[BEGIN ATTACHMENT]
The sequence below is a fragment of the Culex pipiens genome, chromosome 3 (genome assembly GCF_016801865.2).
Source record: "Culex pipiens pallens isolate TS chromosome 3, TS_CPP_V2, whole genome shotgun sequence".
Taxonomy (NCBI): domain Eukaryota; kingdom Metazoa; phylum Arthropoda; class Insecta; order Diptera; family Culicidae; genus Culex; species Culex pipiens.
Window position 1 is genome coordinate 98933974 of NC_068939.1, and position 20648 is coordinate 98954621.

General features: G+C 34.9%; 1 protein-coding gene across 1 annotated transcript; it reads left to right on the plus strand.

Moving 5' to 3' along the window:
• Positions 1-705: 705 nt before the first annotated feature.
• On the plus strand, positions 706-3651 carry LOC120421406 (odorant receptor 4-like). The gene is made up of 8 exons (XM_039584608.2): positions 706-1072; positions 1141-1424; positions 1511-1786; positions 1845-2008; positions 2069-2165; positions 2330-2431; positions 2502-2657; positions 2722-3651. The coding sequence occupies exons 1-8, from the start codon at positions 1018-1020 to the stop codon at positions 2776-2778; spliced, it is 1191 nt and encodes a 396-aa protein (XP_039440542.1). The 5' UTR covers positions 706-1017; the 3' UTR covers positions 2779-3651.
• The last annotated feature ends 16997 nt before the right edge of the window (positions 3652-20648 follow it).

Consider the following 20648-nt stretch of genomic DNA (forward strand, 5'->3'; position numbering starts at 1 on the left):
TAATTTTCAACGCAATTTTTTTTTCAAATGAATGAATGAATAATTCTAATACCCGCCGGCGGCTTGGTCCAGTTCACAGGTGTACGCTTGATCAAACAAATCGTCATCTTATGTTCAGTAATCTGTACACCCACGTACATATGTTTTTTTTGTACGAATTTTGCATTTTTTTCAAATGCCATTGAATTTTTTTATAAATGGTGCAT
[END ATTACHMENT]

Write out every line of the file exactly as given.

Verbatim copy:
The sequence below is a fragment of the Culex pipiens genome, chromosome 3 (genome assembly GCF_016801865.2).
Source record: "Culex pipiens pallens isolate TS chromosome 3, TS_CPP_V2, whole genome shotgun sequence".
Taxonomy (NCBI): domain Eukaryota; kingdom Metazoa; phylum Arthropoda; class Insecta; order Diptera; family Culicidae; genus Culex; species Culex pipiens.
Window position 1 is genome coordinate 98933974 of NC_068939.1, and position 20648 is coordinate 98954621.

General features: G+C 34.9%; 1 protein-coding gene across 1 annotated transcript; it reads left to right on the plus strand.

Moving 5' to 3' along the window:
• Positions 1-705: 705 nt before the first annotated feature.
• On the plus strand, positions 706-3651 carry LOC120421406 (odorant receptor 4-like). The gene is made up of 8 exons (XM_039584608.2): positions 706-1072; positions 1141-1424; positions 1511-1786; positions 1845-2008; positions 2069-2165; positions 2330-2431; positions 2502-2657; positions 2722-3651. The coding sequence occupies exons 1-8, from the start codon at positions 1018-1020 to the stop codon at positions 2776-2778; spliced, it is 1191 nt and encodes a 396-aa protein (XP_039440542.1). The 5' UTR covers positions 706-1017; the 3' UTR covers positions 2779-3651.
• The last annotated feature ends 16997 nt before the right edge of the window (positions 3652-20648 follow it).

Consider the following 20648-nt stretch of genomic DNA (forward strand, 5'->3'; position numbering starts at 1 on the left):
TAATTTTCAACGCAATTTTTTTTTCAAATGAATGAATGAATAATTCTAATACCCGCCGGCGGCTTGGTCCAGTTCACAGGTGTACGCTTGATCAAACAAATCGTCATCTTATGTTCAGTAATCTGTACACCCACGTACATATGTTTTTTTTGTACGAATTTTGCATTTTTTTCAAATGCCATTGAATTTTTTTATAAATGGTGCAT